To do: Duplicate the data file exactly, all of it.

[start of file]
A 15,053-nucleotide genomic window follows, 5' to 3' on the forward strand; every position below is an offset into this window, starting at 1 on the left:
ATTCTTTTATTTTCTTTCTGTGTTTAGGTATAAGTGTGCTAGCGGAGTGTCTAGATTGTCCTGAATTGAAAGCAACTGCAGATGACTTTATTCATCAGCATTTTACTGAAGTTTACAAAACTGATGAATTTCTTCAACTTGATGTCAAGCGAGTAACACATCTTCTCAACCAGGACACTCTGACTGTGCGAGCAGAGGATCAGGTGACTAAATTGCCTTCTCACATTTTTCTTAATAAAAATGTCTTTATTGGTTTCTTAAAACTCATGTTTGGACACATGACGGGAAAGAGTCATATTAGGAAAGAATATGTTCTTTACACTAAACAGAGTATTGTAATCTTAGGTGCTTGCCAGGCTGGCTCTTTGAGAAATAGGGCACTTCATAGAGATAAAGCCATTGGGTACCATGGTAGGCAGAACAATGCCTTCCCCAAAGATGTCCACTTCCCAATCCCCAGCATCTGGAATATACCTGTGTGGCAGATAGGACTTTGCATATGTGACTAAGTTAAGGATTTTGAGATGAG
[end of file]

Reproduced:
A 15,053-nucleotide genomic window follows, 5' to 3' on the forward strand; every position below is an offset into this window, starting at 1 on the left:
ATTCTTTTATTTTCTTTCTGTGTTTAGGTATAAGTGTGCTAGCGGAGTGTCTAGATTGTCCTGAATTGAAAGCAACTGCAGATGACTTTATTCATCAGCATTTTACTGAAGTTTACAAAACTGATGAATTTCTTCAACTTGATGTCAAGCGAGTAACACATCTTCTCAACCAGGACACTCTGACTGTGCGAGCAGAGGATCAGGTGACTAAATTGCCTTCTCACATTTTTCTTAATAAAAATGTCTTTATTGGTTTCTTAAAACTCATGTTTGGACACATGACGGGAAAGAGTCATATTAGGAAAGAATATGTTCTTTACACTAAACAGAGTATTGTAATCTTAGGTGCTTGCCAGGCTGGCTCTTTGAGAAATAGGGCACTTCATAGAGATAAAGCCATTGGGTACCATGGTAGGCAGAACAATGCCTTCCCCAAAGATGTCCACTTCCCAATCCCCAGCATCTGGAATATACCTGTGTGGCAGATAGGACTTTGCATATGTGACTAAGTTAAGGATTTTGAGATGAG